Sitting across from us was a successful old-school Bollywood producer. It seems he had set up his desk under a staircase in his cramped office, in time was inexplicably blessed by success, his premises expanded, but he had somehow neglected to move out from his spot under the stairs. He ended every sentence with ‘God has been kind’. I imagined the non sequitur was to encourage God to continue being kind, instead of one day randomly smiting him with a trident.
Jim and I sat hunched in front of him, and I pitched him Delhi Belly.
“Nice, nice. Good. Okay.”
We waited for the other shoe to drop. Nothing.
“Would you like produce this with us?” Jim ventured.
“Why do I need you?”
I tried to process the question, but I don’t have Einstein’s IQ. I gave up.
“Because it’s my script?” I resisted the urge to say ‘f***ing script’ and almost lost the battle.
He didn’t say it. But he could’ve said “So?” The genuine confusion on his face was priceless. In any case, the meeting was over. God was thanked for his kindness a few more times. Jim and I stood up and somehow stumbled out into the light with our permanently damaged spines.
I wish I could say there was a happy end to this leap of faith we had taken, but nothing much happened.
On our last weary day in Mumbai, unable to meet Aamir Khan, we delivered a copy of the script to the Aamir Khan Productions’ office and flew back to Los Angeles.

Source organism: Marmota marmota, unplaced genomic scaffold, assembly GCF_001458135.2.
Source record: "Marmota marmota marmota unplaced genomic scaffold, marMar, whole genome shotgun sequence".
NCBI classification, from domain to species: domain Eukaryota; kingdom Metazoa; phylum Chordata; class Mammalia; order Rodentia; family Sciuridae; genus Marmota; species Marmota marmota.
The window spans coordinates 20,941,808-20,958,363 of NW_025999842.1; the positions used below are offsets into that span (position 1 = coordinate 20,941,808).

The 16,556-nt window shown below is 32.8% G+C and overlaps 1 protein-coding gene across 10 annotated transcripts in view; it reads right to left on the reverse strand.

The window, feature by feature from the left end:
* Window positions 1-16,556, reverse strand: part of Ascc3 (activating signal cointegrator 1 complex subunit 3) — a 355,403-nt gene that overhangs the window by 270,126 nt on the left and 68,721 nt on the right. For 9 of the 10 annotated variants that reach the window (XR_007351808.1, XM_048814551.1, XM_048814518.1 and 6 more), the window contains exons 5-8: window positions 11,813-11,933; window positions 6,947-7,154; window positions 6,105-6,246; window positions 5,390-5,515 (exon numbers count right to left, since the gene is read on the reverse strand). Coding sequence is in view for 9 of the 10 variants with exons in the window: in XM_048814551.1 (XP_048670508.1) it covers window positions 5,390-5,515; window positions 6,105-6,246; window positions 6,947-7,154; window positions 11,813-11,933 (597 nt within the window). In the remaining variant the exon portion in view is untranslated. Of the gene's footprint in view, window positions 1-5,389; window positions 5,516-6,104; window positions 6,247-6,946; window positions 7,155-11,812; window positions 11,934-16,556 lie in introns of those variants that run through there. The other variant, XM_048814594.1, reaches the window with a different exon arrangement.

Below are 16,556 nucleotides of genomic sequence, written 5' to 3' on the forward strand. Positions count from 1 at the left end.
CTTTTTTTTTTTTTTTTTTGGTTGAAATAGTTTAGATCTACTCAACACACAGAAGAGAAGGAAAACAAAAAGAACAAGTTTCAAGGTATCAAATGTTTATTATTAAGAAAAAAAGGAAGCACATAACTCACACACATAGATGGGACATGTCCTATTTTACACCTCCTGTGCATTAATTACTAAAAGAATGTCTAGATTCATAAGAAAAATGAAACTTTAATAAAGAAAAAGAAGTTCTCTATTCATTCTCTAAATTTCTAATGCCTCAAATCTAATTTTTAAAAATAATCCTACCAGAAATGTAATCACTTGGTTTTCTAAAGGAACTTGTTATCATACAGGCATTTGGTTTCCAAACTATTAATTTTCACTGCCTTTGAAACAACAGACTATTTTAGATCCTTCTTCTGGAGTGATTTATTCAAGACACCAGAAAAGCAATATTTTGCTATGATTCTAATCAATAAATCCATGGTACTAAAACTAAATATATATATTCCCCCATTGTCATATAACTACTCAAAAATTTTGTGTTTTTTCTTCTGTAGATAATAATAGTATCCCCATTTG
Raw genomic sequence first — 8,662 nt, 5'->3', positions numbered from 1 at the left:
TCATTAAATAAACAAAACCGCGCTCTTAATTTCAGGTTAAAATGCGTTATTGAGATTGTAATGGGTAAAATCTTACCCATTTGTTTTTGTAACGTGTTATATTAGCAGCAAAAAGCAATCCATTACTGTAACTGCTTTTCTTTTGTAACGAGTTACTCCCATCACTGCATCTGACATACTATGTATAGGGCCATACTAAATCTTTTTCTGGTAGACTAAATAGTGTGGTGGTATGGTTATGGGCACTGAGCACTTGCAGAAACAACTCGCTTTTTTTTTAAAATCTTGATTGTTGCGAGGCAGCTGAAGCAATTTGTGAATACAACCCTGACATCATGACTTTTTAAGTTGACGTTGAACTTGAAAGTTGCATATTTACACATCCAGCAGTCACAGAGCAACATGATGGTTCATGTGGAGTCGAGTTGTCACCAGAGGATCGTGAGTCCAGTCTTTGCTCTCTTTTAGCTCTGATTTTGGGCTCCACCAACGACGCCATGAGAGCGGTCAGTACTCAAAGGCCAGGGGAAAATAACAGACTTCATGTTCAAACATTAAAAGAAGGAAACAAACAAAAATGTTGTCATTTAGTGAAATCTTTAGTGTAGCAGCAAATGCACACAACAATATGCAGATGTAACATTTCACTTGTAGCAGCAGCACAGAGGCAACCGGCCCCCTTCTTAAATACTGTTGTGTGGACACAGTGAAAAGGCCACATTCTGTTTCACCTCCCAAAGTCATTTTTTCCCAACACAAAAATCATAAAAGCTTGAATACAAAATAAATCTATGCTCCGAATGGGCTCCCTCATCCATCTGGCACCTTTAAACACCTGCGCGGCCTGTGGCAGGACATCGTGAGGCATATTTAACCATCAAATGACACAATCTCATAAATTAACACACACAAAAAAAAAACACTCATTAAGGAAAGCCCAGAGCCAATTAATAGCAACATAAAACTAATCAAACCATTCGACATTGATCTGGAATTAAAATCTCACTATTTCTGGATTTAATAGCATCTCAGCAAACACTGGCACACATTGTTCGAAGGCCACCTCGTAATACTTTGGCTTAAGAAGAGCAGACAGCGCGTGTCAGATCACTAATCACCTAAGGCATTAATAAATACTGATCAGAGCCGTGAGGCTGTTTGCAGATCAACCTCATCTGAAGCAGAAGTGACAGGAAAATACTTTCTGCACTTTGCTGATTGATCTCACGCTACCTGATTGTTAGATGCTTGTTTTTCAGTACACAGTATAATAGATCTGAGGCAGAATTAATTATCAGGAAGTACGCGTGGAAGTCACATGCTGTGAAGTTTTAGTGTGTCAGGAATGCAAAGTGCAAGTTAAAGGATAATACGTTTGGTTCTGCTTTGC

After much rejection in life, I’ve finally come to realise that rejection is a good thing. Many years ago, I was rejected by every institution of higher learning in India — FTII, NID, MCRC Jamia Millia. In case I didn’t get the message, some of them spared the time and energy to reject me twice.
But had this not happened, I never would’ve dragged myself up and applied to UCLA. And studying at UCLA was the best thing that ever happened to me.
If Delhi Belly had been picked up when we were doing the rounds in Mumbai, it never would’ve have gotten to Aamir Khan — and who knows what kind of film it would then have turned out to be.
In the moment, rejection can be soul-sapping, but if you fight through it, you realise what you’re made of — if you remain undeterred by what are, at the end of the day, only opinions of your worth, or lack thereof, picking up and moving on becomes easier and easier.
I can say this today, only after much time has passed. Instead of hiding them, I wear my scars with pride. A rejection is nothing but the universe choosing the right fork in the road for you.
And why Jim called me out of the blue that day, I will never know. And neither does he.
Only one person has to love your script. As long as it’s the right person.
So here we were, Jim and I, in Aamir’s study, sitting uncomfortably on the edge of a large and comfortable couch.